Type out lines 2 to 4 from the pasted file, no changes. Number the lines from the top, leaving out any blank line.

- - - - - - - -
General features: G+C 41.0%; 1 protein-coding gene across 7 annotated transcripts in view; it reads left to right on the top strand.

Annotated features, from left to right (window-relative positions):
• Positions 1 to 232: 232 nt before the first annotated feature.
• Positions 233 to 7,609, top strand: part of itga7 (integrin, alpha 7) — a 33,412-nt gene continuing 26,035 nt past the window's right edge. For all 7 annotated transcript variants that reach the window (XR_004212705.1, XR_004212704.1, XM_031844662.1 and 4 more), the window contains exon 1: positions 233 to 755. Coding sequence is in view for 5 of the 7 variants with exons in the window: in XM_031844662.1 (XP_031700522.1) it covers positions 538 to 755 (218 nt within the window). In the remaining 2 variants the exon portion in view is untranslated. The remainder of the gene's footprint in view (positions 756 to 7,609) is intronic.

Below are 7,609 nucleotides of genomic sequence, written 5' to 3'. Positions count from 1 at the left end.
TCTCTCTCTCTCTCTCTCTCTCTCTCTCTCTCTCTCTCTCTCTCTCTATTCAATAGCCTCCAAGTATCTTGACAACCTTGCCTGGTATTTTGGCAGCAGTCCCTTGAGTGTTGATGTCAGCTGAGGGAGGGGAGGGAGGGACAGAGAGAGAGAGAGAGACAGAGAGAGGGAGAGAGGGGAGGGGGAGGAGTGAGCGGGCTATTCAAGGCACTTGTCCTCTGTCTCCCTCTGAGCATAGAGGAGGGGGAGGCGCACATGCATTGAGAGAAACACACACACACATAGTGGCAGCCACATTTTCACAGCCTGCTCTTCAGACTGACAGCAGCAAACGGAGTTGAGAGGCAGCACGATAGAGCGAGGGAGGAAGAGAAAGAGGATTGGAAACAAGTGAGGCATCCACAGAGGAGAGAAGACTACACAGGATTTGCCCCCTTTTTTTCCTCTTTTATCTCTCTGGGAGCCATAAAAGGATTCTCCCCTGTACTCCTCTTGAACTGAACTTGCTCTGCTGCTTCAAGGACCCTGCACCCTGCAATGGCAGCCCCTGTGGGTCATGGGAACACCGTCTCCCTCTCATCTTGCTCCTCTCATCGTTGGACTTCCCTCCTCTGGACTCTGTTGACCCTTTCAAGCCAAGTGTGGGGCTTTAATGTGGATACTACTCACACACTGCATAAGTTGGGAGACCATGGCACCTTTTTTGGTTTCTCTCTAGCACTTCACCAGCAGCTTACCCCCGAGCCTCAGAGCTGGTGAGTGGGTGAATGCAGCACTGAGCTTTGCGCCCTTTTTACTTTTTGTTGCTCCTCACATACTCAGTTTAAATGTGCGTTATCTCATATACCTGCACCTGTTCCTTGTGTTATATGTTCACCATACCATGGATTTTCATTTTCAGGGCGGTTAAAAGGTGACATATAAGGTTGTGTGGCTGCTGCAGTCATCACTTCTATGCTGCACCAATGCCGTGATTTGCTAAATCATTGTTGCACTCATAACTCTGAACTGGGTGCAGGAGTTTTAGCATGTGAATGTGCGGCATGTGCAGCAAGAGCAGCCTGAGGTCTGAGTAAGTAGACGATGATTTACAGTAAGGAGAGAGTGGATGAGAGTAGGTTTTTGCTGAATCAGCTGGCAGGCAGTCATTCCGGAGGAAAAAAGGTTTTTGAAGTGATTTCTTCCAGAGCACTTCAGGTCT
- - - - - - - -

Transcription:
Annotated features, from left to right (window-relative positions):
• Positions 1 to 232: 232 nt before the first annotated feature.
• Positions 233 to 7,609, top strand: part of itga7 (integrin, alpha 7) — a 33,412-nt gene continuing 26,035 nt past the window's right edge. For all 7 annotated transcript variants that reach the window (XR_004212705.1, XR_004212704.1, XM_031844662.1 and 4 more), the window contains exon 1: positions 233 to 755. Coding sequence is in view for 5 of the 7 variants with exons in the window: in XM_031844662.1 (XP_031700522.1) it covers positions 538 to 755 (218 nt within the window). In the remaining 2 variants the exon portion in view is untranslated. The remainder of the gene's footprint in view (positions 756 to 7,609) is intronic.